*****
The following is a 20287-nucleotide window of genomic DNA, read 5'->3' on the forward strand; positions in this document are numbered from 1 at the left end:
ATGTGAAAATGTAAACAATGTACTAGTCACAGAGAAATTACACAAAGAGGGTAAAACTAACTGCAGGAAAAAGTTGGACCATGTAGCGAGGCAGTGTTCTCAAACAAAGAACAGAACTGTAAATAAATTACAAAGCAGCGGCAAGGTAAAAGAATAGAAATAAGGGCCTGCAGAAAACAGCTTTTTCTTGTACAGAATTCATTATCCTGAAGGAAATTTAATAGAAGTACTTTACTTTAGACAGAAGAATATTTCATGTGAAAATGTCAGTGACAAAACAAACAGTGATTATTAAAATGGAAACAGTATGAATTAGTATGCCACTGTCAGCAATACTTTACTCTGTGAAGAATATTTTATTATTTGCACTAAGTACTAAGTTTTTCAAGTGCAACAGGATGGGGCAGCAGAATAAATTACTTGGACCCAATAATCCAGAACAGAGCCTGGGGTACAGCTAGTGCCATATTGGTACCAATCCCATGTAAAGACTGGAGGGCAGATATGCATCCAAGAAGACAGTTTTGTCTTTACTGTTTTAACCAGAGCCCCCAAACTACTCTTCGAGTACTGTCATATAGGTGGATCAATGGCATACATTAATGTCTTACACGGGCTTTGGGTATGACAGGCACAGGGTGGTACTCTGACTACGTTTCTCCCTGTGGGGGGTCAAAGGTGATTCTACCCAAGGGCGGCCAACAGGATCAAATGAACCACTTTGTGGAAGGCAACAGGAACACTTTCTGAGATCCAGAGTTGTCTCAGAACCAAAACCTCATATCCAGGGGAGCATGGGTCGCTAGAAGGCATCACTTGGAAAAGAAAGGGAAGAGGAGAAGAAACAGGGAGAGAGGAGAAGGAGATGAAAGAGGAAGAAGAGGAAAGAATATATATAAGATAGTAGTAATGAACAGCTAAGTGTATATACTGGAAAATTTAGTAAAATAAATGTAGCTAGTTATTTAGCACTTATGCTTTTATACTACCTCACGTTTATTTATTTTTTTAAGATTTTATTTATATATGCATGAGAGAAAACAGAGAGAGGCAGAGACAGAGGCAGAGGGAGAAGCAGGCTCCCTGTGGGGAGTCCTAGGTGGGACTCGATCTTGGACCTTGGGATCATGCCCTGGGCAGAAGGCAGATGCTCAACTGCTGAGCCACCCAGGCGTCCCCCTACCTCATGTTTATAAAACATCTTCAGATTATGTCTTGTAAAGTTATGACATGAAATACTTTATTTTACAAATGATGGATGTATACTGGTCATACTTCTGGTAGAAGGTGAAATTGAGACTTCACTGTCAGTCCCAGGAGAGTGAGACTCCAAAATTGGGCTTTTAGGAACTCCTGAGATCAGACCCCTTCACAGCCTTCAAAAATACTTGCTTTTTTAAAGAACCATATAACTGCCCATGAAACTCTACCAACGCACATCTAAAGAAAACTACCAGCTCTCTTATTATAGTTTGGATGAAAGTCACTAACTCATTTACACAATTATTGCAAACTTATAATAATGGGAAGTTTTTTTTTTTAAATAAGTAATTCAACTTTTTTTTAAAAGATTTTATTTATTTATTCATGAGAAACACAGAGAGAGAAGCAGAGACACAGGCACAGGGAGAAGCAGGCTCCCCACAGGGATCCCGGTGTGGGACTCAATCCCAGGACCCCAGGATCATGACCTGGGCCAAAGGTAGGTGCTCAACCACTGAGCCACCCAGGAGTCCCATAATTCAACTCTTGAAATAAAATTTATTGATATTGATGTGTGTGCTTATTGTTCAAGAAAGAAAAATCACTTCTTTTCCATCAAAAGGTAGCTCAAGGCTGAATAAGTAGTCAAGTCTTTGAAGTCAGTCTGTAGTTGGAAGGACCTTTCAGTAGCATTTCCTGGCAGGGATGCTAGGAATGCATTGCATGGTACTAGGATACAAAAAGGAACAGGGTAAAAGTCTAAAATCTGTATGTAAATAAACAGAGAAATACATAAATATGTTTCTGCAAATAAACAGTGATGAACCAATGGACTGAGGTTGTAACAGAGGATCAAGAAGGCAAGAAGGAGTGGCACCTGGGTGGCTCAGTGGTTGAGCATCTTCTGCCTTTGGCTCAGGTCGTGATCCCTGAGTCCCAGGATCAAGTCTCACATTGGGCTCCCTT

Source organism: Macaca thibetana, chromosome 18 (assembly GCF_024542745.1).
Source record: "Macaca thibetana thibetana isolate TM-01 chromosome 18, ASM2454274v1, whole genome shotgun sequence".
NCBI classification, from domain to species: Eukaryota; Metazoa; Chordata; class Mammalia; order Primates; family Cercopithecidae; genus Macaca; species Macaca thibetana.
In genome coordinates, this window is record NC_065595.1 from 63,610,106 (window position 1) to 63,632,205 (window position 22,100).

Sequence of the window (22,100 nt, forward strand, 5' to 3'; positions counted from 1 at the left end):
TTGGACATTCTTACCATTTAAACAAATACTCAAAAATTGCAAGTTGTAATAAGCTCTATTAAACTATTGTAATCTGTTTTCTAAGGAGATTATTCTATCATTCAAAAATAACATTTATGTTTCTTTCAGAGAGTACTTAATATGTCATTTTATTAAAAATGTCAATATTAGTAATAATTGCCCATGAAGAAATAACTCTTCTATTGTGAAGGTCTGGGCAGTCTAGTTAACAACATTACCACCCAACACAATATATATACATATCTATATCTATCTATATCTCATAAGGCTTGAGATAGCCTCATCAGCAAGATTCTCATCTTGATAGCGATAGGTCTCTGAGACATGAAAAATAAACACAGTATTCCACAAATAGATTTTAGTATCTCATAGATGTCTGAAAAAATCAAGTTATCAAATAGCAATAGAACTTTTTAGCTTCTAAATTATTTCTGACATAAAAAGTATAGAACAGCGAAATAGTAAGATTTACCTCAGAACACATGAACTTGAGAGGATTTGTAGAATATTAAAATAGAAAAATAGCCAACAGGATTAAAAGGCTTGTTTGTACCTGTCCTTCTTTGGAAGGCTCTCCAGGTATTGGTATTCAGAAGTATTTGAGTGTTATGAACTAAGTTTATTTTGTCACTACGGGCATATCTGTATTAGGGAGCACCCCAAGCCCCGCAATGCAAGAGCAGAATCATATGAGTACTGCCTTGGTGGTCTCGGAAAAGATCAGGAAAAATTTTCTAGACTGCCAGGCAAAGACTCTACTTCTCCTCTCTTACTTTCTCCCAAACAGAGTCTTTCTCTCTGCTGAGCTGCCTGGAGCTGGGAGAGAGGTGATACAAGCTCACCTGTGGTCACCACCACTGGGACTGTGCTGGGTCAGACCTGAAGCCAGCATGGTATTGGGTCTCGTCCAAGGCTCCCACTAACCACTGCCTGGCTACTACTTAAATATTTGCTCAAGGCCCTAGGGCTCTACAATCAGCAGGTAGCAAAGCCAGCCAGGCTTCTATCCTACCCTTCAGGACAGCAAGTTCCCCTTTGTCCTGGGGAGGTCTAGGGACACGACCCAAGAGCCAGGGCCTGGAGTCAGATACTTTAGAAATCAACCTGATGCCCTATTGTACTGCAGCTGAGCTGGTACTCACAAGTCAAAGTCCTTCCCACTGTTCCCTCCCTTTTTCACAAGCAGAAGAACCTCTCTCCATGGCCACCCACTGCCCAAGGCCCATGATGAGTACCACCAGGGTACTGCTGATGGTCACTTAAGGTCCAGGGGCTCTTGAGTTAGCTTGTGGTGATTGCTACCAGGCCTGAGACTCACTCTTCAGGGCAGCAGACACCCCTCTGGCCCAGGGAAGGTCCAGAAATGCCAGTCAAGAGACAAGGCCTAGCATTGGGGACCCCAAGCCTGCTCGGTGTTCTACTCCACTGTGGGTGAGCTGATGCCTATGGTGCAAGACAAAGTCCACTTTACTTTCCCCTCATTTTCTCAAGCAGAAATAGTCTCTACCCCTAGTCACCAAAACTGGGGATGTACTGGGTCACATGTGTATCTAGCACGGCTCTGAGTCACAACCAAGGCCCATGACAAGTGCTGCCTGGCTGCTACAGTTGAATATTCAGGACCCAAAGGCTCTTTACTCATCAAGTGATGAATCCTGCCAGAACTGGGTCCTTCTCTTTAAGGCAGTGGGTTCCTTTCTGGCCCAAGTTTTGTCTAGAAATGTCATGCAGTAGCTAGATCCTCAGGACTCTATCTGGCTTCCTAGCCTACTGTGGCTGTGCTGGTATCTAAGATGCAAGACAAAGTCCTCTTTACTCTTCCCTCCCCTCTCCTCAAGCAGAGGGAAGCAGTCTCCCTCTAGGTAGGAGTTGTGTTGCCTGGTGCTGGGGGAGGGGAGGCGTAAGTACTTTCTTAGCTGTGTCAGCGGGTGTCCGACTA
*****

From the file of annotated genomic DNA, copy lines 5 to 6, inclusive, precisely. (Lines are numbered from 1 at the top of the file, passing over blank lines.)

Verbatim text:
NCBI classification, from domain to species: Eukaryota; Metazoa; Chordata; class Mammalia; order Primates; family Cercopithecidae; genus Macaca; species Macaca thibetana.
In genome coordinates, this window is record NC_065595.1 from 63,610,106 (window position 1) to 63,632,205 (window position 22,100).